Average Birding

Dixons, Cats, Durham and Children

An only mildly delayed train to Newcastle sees us arrive at the Dixons' for just after half past ten on the Friday.

Pronoun guidance: AB1 predicts faff is proportional to the number of children. This post covers the events of 28-29th July, 2018.

A speedy escape

In the house also are the family Eccles; the smallest of whom is thankfully fast asleep. We all celebrate this fact with a quiet glass of wine. Tomorrow, the Ashforths arrive (with another small child) and social events (and, I predict, unbelievable levels of faff) will occur.

Having seen several editions of "spending the morning with your friends and their ~2 year old" and also having found an interesting possibility of a tick a short Metro journey away, Saturday morning finds me exiting house Dixon like a shot. I'll catch up with everyone once the Ashforths have arrived and everyone has got organised.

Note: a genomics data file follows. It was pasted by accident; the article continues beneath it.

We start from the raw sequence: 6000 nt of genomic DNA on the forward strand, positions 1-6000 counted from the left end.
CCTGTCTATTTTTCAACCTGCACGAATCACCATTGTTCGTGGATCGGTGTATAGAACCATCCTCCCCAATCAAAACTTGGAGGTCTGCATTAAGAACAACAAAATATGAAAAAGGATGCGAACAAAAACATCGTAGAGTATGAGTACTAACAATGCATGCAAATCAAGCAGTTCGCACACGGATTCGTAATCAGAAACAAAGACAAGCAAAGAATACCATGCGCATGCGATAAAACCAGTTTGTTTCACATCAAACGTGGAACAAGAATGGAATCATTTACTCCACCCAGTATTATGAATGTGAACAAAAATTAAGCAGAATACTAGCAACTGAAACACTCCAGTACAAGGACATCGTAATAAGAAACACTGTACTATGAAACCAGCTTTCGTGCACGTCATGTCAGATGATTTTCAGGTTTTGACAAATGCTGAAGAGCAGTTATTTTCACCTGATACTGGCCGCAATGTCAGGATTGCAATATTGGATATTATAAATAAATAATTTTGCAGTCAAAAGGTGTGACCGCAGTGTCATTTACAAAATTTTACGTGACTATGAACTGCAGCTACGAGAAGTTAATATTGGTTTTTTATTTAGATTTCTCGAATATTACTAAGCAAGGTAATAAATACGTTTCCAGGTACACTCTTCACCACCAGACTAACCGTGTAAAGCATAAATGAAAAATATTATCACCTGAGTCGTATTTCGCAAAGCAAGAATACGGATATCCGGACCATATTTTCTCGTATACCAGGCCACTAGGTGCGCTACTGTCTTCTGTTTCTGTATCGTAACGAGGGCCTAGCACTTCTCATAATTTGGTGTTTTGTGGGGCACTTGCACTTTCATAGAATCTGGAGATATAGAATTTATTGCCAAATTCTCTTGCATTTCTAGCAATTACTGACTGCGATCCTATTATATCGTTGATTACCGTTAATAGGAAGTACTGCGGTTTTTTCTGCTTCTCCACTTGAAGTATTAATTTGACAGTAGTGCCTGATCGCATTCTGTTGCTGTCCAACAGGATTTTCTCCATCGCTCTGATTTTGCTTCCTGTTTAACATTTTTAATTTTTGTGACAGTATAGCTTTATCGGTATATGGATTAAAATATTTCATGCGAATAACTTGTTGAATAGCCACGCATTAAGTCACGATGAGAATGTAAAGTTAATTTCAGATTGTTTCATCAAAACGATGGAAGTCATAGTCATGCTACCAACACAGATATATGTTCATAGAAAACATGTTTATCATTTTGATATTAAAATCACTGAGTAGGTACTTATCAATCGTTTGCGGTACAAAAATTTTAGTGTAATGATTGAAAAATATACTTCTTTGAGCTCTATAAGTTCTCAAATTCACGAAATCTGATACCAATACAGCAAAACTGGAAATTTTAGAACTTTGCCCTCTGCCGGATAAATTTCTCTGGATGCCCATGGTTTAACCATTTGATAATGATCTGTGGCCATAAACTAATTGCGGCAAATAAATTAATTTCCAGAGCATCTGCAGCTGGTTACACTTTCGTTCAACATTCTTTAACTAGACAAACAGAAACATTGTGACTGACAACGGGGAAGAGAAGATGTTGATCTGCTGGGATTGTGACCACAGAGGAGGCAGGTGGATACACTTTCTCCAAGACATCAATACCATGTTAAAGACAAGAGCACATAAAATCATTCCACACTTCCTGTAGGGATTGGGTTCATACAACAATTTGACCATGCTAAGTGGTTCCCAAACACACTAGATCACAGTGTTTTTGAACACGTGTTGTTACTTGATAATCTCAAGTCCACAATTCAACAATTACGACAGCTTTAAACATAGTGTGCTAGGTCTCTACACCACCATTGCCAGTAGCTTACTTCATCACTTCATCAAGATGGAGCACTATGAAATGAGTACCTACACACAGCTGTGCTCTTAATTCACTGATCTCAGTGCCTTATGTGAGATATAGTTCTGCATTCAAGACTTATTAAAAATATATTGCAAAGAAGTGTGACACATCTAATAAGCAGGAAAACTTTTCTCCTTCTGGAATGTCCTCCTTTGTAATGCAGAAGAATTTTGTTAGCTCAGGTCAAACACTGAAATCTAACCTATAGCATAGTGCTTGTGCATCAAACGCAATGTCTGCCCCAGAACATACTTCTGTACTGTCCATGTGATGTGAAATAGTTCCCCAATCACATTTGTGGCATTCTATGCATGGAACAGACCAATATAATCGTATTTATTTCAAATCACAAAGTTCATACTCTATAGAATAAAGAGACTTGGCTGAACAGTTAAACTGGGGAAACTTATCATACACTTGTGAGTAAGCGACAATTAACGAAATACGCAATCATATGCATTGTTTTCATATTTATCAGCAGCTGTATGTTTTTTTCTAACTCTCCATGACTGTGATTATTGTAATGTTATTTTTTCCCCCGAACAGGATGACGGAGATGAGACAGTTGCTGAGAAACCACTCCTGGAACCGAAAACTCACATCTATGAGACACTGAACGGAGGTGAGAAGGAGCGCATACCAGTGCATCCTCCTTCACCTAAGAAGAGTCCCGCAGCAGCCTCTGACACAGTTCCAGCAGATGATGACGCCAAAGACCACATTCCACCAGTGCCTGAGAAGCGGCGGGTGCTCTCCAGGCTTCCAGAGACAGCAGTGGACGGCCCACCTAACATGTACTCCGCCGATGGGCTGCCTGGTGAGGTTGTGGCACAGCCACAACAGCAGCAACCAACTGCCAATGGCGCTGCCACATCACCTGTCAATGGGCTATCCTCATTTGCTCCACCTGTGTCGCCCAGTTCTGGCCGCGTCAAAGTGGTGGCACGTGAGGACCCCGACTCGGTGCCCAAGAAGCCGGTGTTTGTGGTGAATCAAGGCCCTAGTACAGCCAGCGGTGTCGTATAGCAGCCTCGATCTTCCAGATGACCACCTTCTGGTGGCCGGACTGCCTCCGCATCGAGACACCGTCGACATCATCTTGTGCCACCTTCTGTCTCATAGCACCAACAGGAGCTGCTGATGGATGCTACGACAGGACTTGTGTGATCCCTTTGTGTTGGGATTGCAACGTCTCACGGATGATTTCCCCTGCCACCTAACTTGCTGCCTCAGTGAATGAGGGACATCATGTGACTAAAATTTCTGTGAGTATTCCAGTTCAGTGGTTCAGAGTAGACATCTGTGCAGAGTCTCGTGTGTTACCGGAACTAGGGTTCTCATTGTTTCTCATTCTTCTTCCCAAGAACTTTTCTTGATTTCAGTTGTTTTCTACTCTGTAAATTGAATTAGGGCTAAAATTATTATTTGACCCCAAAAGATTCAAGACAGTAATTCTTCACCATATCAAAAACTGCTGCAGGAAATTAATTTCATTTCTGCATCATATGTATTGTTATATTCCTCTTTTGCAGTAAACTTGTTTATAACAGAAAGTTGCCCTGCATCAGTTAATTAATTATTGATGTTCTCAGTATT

East Boldon Flats

Within an hour, I'm already at the most salubrious location of East Boldon. Nearby, at East Boldon Flats, there's been a report of three Wood Sandpiper. This is, without question, the least glamorous place I am likely to bird this year. The exit to the Metro station is guarded by an average looking pub and some low density commercial buildings. A pizza place hiding within it looks cheerful, mind.

The walk to the flats is equally unappealing, there are no pavements and a grass verge of only limited width, next to an A-road with national speed limits (60mph). It's also starting to rain, and the signs are that it's going to really cane it down in an hour or so. I hope the waterproof I've borrowed from Dixon holds up.